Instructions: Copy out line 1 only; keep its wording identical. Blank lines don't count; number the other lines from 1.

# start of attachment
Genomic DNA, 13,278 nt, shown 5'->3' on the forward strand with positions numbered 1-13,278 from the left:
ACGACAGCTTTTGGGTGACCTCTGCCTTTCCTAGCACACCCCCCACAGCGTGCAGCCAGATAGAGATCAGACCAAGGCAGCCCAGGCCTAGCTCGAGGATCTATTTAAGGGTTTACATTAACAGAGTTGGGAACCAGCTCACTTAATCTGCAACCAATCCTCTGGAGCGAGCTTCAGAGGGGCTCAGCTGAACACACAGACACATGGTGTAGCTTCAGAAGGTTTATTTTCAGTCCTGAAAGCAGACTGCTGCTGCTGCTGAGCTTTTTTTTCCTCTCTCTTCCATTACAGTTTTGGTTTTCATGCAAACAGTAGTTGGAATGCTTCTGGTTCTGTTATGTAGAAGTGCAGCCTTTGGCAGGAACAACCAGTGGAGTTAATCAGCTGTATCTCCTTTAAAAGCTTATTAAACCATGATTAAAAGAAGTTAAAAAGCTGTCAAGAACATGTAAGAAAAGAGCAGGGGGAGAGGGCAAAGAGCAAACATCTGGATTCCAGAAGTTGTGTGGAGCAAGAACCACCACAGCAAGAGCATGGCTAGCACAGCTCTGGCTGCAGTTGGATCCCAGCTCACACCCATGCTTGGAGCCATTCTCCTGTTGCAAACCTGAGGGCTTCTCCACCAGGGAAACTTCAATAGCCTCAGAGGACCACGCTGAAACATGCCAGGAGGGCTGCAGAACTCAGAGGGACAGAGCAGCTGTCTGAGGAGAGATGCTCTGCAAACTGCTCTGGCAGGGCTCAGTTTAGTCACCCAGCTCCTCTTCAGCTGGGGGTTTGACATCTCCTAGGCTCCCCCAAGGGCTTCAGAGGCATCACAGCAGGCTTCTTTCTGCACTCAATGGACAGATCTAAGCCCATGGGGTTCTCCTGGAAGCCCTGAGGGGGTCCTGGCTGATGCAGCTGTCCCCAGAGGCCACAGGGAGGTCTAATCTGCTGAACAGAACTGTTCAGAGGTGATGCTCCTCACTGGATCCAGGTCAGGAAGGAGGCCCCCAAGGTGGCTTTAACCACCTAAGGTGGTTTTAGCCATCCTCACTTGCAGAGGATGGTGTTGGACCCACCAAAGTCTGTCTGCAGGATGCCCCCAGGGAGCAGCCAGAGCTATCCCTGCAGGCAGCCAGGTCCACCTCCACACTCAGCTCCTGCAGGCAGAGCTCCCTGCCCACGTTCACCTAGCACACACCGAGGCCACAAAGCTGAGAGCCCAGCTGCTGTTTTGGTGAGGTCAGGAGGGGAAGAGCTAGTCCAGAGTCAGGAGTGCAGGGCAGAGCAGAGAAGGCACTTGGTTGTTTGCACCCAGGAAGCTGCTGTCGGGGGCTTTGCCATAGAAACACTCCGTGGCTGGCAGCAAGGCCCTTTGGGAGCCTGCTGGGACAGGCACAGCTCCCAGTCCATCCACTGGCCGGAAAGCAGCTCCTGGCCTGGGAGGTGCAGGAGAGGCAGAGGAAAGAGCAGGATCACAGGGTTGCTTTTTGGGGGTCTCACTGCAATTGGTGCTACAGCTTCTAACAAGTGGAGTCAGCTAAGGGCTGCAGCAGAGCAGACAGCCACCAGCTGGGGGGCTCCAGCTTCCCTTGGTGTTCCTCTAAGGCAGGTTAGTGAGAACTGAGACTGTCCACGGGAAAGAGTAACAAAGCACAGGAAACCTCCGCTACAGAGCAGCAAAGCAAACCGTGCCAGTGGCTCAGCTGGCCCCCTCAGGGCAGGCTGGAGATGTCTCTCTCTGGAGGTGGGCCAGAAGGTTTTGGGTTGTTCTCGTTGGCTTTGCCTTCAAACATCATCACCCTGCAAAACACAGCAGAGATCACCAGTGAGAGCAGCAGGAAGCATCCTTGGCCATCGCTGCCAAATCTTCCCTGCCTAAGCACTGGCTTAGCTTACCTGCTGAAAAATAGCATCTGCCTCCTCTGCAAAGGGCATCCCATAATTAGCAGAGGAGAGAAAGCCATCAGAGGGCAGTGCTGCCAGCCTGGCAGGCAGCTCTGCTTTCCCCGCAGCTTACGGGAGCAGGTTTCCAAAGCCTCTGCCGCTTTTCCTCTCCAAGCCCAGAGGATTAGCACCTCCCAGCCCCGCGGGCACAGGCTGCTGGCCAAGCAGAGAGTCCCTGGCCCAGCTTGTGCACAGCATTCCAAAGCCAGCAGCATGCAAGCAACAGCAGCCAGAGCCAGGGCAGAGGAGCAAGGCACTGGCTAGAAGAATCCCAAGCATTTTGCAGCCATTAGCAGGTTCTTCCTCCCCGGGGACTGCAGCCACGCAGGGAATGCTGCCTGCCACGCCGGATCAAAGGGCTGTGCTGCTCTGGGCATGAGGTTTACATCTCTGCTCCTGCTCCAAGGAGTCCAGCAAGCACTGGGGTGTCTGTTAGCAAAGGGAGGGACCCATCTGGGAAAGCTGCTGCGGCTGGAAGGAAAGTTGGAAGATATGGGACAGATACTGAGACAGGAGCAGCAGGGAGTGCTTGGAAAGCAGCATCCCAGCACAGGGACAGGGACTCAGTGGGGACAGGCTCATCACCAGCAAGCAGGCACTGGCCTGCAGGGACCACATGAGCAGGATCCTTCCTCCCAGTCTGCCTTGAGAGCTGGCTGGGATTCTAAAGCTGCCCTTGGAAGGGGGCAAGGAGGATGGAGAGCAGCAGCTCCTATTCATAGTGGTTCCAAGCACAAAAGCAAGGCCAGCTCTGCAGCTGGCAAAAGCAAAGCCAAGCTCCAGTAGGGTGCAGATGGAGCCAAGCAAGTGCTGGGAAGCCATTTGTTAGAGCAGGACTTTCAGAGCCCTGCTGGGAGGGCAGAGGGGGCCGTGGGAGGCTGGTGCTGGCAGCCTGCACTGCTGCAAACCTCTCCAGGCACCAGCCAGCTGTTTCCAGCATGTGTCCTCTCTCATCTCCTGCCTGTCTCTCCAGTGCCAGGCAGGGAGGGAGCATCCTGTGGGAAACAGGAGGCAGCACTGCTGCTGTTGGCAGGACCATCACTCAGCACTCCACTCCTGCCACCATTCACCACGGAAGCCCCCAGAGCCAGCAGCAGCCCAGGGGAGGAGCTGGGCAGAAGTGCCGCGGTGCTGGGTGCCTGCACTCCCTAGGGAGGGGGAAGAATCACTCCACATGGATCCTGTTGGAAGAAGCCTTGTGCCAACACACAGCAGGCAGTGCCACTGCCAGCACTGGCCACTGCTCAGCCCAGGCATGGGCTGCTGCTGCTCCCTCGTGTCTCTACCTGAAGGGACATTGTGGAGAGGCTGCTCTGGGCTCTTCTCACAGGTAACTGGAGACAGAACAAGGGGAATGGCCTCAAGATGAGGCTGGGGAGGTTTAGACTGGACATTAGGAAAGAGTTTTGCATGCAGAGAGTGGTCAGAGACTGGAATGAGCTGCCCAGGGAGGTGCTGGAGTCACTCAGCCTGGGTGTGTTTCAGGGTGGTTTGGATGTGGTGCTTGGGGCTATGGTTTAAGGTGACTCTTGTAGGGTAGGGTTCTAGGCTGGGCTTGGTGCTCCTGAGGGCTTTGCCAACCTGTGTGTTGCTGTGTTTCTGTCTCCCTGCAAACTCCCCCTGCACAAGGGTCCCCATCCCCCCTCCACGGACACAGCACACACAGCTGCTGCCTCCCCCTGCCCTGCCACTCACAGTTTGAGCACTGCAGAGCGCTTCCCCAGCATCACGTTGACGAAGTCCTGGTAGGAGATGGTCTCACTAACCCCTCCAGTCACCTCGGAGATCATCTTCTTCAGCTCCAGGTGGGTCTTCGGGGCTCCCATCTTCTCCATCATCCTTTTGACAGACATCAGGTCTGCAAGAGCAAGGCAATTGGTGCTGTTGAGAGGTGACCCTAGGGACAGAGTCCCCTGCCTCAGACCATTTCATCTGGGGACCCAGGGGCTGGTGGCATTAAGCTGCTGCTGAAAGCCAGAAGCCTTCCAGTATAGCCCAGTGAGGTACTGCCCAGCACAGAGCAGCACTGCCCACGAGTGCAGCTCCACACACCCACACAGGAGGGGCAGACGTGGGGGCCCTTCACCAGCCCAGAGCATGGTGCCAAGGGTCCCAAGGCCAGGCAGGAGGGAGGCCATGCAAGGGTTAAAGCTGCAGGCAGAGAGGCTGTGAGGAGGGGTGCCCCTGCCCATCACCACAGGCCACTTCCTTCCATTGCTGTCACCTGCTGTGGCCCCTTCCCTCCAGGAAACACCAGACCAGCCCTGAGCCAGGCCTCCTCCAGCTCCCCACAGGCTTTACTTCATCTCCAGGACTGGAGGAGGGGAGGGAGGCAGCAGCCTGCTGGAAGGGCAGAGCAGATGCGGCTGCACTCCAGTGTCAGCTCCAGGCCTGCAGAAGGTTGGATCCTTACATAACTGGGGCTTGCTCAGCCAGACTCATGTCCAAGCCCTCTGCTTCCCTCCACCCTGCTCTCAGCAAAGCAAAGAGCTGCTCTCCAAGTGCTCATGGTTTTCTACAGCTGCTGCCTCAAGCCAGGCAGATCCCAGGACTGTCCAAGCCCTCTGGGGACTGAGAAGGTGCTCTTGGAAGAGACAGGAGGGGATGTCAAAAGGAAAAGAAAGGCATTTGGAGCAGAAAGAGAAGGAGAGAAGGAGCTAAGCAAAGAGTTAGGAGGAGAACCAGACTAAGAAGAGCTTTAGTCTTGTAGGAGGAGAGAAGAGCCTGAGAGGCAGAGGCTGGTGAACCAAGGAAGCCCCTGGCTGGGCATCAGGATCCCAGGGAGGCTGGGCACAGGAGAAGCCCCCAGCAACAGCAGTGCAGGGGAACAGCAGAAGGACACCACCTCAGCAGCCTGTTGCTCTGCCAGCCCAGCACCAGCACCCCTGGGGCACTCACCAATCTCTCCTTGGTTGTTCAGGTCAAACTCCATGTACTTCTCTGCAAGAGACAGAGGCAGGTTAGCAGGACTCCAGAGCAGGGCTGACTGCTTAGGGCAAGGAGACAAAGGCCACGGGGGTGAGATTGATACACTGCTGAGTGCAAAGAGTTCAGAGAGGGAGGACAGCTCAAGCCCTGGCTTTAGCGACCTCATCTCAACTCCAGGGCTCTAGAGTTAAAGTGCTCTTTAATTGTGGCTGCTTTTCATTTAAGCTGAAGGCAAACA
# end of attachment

Genomic DNA, 13,278 nt, shown 5'->3' on the forward strand with positions numbered 1-13,278 from the left: